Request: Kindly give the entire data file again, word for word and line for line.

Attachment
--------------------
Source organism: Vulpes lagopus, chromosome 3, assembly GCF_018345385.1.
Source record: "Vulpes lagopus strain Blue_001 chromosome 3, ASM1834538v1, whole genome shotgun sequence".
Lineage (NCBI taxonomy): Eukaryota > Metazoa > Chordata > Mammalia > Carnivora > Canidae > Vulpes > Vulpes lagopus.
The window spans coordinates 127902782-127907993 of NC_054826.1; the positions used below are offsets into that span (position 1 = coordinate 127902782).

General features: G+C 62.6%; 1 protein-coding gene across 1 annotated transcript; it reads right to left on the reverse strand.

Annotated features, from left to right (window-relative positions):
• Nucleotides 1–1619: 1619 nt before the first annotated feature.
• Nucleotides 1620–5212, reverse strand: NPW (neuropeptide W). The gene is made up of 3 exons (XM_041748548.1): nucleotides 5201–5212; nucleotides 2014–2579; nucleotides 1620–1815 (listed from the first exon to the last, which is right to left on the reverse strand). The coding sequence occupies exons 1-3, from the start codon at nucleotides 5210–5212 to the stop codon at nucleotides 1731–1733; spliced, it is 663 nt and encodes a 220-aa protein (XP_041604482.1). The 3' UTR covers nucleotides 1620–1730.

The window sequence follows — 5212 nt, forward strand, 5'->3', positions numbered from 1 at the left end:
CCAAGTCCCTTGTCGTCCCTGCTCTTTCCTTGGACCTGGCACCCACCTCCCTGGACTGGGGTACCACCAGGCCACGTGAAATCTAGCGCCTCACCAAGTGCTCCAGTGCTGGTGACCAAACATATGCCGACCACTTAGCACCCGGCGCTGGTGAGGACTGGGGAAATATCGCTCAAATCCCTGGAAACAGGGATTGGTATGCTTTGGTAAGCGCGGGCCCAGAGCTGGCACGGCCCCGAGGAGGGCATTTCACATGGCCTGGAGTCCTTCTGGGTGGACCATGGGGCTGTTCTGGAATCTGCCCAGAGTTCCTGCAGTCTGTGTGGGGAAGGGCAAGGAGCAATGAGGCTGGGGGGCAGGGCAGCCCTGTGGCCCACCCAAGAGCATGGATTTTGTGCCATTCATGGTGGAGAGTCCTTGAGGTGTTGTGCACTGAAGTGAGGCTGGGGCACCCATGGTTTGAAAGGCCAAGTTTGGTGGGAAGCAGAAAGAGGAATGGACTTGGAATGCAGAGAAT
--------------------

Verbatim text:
Source organism: Vulpes lagopus, chromosome 3, assembly GCF_018345385.1.
Source record: "Vulpes lagopus strain Blue_001 chromosome 3, ASM1834538v1, whole genome shotgun sequence".
Lineage (NCBI taxonomy): Eukaryota > Metazoa > Chordata > Mammalia > Carnivora > Canidae > Vulpes > Vulpes lagopus.
The window spans coordinates 127902782-127907993 of NC_054826.1; the positions used below are offsets into that span (position 1 = coordinate 127902782).

General features: G+C 62.6%; 1 protein-coding gene across 1 annotated transcript; it reads right to left on the reverse strand.

Annotated features, from left to right (window-relative positions):
• Nucleotides 1–1619: 1619 nt before the first annotated feature.
• Nucleotides 1620–5212, reverse strand: NPW (neuropeptide W). The gene is made up of 3 exons (XM_041748548.1): nucleotides 5201–5212; nucleotides 2014–2579; nucleotides 1620–1815 (listed from the first exon to the last, which is right to left on the reverse strand). The coding sequence occupies exons 1-3, from the start codon at nucleotides 5210–5212 to the stop codon at nucleotides 1731–1733; spliced, it is 663 nt and encodes a 220-aa protein (XP_041604482.1). The 3' UTR covers nucleotides 1620–1730.

The window sequence follows — 5212 nt, forward strand, 5'->3', positions numbered from 1 at the left end:
CCAAGTCCCTTGTCGTCCCTGCTCTTTCCTTGGACCTGGCACCCACCTCCCTGGACTGGGGTACCACCAGGCCACGTGAAATCTAGCGCCTCACCAAGTGCTCCAGTGCTGGTGACCAAACATATGCCGACCACTTAGCACCCGGCGCTGGTGAGGACTGGGGAAATATCGCTCAAATCCCTGGAAACAGGGATTGGTATGCTTTGGTAAGCGCGGGCCCAGAGCTGGCACGGCCCCGAGGAGGGCATTTCACATGGCCTGGAGTCCTTCTGGGTGGACCATGGGGCTGTTCTGGAATCTGCCCAGAGTTCCTGCAGTCTGTGTGGGGAAGGGCAAGGAGCAATGAGGCTGGGGGGCAGGGCAGCCCTGTGGCCCACCCAAGAGCATGGATTTTGTGCCATTCATGGTGGAGAGTCCTTGAGGTGTTGTGCACTGAAGTGAGGCTGGGGCACCCATGGTTTGAAAGGCCAAGTTTGGTGGGAAGCAGAAAGAGGAATGGACTTGGAATGCAGAGAAT